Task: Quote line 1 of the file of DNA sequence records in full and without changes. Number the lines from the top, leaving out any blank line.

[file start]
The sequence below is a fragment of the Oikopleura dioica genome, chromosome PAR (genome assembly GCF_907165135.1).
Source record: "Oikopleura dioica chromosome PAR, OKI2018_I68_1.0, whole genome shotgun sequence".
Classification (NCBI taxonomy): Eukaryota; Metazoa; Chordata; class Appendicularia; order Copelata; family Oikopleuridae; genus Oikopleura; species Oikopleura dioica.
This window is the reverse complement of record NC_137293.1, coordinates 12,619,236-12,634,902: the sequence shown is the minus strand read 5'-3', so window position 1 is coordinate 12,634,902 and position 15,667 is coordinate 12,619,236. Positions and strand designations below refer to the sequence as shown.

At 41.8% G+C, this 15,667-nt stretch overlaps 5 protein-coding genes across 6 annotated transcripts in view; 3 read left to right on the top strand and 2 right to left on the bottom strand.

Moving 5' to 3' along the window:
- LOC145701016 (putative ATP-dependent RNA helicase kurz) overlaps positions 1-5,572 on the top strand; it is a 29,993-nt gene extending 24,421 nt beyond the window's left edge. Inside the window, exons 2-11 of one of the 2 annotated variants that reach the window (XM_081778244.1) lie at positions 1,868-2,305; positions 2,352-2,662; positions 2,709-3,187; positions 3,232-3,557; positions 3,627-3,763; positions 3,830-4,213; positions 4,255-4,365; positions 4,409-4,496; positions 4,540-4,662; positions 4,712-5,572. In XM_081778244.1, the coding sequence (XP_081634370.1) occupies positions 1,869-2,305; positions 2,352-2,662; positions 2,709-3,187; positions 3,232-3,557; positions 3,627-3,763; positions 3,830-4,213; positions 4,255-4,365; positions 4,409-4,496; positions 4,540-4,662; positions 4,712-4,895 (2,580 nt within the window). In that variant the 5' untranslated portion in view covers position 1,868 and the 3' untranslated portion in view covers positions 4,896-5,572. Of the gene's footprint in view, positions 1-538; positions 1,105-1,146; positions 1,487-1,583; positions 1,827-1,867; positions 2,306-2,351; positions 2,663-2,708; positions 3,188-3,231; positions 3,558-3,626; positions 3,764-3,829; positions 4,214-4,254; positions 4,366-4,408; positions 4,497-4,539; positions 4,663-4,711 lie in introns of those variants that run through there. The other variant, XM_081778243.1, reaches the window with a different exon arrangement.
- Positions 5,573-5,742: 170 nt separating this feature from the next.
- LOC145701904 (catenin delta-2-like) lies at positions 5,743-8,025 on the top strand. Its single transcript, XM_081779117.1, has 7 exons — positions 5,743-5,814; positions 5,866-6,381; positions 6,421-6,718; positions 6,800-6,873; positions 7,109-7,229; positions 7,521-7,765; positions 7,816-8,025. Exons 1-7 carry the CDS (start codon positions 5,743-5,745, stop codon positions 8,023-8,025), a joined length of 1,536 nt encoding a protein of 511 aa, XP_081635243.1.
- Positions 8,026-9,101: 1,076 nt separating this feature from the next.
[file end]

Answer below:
The sequence below is a fragment of the Oikopleura dioica genome, chromosome PAR (genome assembly GCF_907165135.1).